The purpose of this paper is to evaluate the role of personality hardiness in facilitating change or growth in transformational leadership of Norwegian Navy cadets following a stressful military training exercise.
Leadership styles were measured in cadets before and after an intensive leadership training exercise, and again six months later. Hardiness was measured near the end of the first academic year. Leader performance was measured with first year leader development grades.
Repeated measures ANOVAS showed a sustained increase in transformational and transactional leadership following the exercise, and a decrease in the passive‐avoidant style (management by exception – passive and laissez‐faire).
This research was conducted with a relatively small group and findings may not generalize readily to other populations.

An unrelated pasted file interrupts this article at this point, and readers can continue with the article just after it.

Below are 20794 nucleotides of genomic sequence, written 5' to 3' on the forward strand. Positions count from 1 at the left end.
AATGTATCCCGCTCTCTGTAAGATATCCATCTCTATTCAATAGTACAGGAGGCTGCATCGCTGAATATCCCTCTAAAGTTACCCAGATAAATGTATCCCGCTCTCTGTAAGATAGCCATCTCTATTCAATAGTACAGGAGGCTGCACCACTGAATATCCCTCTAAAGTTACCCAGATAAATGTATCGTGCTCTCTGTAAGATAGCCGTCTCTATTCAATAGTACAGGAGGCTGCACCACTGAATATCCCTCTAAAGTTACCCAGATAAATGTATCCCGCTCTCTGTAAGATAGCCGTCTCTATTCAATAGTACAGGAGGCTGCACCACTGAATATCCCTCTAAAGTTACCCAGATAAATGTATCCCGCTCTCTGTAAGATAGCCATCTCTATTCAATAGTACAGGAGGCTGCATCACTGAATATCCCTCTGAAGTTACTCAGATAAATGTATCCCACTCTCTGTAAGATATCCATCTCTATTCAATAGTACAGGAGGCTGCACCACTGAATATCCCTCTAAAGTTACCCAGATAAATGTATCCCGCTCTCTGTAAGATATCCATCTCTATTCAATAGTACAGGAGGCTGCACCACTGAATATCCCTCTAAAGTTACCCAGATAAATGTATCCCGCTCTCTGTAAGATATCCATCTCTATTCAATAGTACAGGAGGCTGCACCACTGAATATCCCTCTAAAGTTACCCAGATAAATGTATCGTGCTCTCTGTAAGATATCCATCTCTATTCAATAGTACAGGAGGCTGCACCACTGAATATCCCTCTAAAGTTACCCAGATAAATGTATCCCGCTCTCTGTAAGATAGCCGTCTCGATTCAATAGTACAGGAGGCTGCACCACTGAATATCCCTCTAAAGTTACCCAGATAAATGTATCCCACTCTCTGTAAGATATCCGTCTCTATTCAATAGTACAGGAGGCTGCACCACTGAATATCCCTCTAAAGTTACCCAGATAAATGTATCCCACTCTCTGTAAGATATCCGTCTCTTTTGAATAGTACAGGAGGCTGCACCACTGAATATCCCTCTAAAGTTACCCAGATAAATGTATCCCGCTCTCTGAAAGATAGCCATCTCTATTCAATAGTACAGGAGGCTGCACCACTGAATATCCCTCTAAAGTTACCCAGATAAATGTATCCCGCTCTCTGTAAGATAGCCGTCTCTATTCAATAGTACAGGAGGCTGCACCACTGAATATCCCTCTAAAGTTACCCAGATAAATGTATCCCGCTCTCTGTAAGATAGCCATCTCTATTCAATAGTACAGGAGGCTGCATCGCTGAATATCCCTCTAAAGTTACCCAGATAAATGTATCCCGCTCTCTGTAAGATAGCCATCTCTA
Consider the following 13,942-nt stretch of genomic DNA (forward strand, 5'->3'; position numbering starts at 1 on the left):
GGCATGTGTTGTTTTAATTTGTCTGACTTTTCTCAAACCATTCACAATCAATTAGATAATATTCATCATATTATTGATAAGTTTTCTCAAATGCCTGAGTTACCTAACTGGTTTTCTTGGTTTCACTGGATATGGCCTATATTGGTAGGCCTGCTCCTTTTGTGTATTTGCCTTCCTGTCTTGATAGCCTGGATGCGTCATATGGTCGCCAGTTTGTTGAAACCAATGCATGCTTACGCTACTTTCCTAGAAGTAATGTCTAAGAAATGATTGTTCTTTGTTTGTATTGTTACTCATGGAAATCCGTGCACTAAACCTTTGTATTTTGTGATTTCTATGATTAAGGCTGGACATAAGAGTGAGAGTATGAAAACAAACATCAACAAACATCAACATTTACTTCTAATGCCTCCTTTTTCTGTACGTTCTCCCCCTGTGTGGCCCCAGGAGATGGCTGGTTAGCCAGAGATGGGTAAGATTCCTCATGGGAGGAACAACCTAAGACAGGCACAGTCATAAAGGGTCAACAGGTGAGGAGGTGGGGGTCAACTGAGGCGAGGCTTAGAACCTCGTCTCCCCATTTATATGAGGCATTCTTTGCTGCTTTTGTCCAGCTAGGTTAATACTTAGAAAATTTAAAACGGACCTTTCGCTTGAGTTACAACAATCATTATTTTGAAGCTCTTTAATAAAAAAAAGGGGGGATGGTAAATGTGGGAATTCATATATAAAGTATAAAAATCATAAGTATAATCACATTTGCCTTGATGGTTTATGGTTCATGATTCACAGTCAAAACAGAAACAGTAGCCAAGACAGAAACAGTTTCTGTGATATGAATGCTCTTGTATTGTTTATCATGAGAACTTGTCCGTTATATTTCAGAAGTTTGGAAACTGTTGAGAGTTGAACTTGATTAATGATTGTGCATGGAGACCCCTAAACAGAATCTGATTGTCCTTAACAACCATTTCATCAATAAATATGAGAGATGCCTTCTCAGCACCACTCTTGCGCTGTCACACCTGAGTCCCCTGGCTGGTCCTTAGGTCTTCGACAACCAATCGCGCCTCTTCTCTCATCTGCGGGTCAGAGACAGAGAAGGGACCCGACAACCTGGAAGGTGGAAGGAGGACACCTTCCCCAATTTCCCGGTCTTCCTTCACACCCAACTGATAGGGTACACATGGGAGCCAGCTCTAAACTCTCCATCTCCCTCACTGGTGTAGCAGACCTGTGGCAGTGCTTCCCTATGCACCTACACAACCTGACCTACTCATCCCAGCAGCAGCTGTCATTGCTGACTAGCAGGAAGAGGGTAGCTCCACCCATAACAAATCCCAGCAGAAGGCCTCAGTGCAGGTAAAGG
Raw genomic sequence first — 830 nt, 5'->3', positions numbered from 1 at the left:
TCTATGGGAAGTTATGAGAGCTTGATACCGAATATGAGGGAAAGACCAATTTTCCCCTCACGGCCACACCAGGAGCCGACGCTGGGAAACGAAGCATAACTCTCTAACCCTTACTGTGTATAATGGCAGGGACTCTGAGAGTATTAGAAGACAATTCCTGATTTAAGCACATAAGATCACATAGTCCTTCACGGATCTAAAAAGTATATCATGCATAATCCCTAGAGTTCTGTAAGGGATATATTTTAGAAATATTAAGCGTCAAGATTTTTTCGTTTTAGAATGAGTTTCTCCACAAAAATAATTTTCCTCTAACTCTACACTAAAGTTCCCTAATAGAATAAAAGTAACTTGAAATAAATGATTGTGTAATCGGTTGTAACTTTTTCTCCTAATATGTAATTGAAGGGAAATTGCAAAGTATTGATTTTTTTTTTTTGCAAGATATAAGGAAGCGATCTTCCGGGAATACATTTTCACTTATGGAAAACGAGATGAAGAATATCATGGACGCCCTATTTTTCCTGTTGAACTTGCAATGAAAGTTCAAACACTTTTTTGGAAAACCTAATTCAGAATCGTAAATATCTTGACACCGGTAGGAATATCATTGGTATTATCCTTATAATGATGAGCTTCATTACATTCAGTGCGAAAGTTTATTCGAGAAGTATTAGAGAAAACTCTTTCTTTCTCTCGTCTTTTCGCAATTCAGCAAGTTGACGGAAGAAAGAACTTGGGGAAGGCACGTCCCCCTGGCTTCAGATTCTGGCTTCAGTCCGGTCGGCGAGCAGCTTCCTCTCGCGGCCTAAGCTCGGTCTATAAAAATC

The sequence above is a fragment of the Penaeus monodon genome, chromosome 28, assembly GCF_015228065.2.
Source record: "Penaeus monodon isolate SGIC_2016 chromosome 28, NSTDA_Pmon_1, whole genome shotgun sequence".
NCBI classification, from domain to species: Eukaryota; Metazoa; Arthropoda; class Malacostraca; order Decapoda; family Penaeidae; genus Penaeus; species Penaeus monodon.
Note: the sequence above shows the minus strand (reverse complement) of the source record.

These results suggest high hardy individuals have a greater readiness to make use of stressful training experiences as opportunities for developmental growth as leaders.
This study is the first of its kind to explore the role of a key personality variable – hardiness – to facilitate positive benefit from a real‐world training experience designed to develop better leadership capabilities. Further, it is one of few studies to identify factors contributing to the growth transformational leadership style. A strength of the study is that it was conducted in the context of a real‐world leadership training activity.
Eid, J., Helge Johnsen, B., Bartone, P. and Arne Nissestad, O. (2008), "Growing transformational leaders: exploring the role of personality hardiness", Leadership & Organization Development Journal, Vol. 29 No. 1, pp. 4-23. https://doi.org/10.1108/01437730810845270Download as .RIS
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